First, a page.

pLoadMint

Syntax:
#ilASM{ 
    [32]
        mov eax,[var]
        call :%pLoadMint    -- eax:=(int32)eax, edx:=hi_dword
    [64]
        mov rax,[var]
        call :%pLoadMint    -- rax:=(int64)rax
    []
      }
Description: Finish loading a machine-sized (32/64-bit) integer. Values above #3FFFFFFF (#3FFFFFFF_FFFFFFFF on 64-bit) and below -#40000000 (-#40000000_00000000 on 64-bit) are stored in an atom; this routine checks for a float ref and extracts the full 32/64 bit integer from the stored float into the accumulator. On 32-bit (only) edx receives any hi-dword, which of course means -1 for any negative-but-still-dword values. Results when var is a fraction (such as 1.99) or beyond the range of the accumulator (such as 1e23) are undefined/unpredictable/unsupported.

Memory addresses can often be stored /4 in an integer, which may prove simpler than using an atom and this routine:
integer pMem4 = allocate(N)/4
    ...
    #ilASM{ mov eax,[pMem4]
            mov [ebx+eax*4],xxx }


Note that 64-bit values must be signed: attempts to store/retrieve values above +#7FFFFFFF_FFFFFFFF will fail. You could subtract #1_00000000_00000000 to get around that when storing: on retrieval the correct bit-pattern will be in rax and it is up to you to treat that as signed/unsigned as needed. On 32-bit, atoms are limited to 53 bits of precision, so you may have bigger problems that will go away if you store 64-bit values as pairs of dwords/atoms. All 32-bit values (on 32-bit), signed or not (ie -#40000000..+#FFFFFFFF) are handled, however of course both -1 and +#FFFFFFFF will leave the same bit-pattern in eax (in which case inspecting edx may or may not be helpful). The 32-bit code in builtins\VM\pfileioN.e assumes that (unsigned) 53 bit integers are sufficient for file offsets (being somewhere in the order of 8192TB, far bigger than any currently available hard drive).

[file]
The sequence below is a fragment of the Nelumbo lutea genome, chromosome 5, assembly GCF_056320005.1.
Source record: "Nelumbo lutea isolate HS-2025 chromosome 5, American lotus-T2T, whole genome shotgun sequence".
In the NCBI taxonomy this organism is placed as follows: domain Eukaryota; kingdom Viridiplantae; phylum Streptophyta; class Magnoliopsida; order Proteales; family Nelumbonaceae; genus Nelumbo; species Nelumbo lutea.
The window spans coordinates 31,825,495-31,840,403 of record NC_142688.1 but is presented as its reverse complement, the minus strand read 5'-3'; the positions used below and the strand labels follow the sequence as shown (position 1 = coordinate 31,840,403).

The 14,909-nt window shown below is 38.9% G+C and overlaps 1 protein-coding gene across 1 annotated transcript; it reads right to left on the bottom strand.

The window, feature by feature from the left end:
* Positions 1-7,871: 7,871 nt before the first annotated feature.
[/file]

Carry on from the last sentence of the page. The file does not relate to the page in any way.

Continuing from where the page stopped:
On return: all other registers preserved (ebx/rbx is re-set to 0, r15 is set to h4).
Defined in: builtins\VM\pHeap.e